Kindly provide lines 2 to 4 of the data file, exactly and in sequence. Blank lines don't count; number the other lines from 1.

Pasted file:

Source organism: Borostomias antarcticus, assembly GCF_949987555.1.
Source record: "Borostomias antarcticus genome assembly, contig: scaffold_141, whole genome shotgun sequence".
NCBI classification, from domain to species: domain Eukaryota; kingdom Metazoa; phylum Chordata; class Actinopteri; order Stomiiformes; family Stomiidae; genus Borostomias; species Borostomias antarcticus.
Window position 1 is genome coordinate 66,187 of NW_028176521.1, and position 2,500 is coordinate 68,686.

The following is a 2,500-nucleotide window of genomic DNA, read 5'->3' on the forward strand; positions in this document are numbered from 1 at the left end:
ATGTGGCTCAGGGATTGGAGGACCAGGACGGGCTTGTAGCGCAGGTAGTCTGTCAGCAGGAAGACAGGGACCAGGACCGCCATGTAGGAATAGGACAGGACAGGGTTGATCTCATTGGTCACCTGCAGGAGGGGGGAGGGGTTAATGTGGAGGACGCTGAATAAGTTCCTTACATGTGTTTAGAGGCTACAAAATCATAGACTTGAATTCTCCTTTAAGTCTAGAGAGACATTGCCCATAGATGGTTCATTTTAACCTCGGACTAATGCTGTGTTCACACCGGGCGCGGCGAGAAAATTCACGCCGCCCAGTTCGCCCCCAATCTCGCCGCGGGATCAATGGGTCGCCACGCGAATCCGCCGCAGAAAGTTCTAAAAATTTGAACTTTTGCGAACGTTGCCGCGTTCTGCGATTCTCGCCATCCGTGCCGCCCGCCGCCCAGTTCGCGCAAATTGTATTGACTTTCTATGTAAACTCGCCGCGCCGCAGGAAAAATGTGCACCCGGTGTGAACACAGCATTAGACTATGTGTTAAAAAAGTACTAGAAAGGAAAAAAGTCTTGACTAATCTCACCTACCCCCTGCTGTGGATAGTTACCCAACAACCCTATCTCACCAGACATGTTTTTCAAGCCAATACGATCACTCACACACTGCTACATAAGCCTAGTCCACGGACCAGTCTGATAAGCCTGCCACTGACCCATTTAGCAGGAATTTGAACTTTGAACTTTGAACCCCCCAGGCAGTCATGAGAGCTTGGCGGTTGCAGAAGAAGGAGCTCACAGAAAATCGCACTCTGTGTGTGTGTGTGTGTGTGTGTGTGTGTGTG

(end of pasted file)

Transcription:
Source record: "Borostomias antarcticus genome assembly, contig: scaffold_141, whole genome shotgun sequence".
NCBI classification, from domain to species: domain Eukaryota; kingdom Metazoa; phylum Chordata; class Actinopteri; order Stomiiformes; family Stomiidae; genus Borostomias; species Borostomias antarcticus.
Window position 1 is genome coordinate 66,187 of NW_028176521.1, and position 2,500 is coordinate 68,686.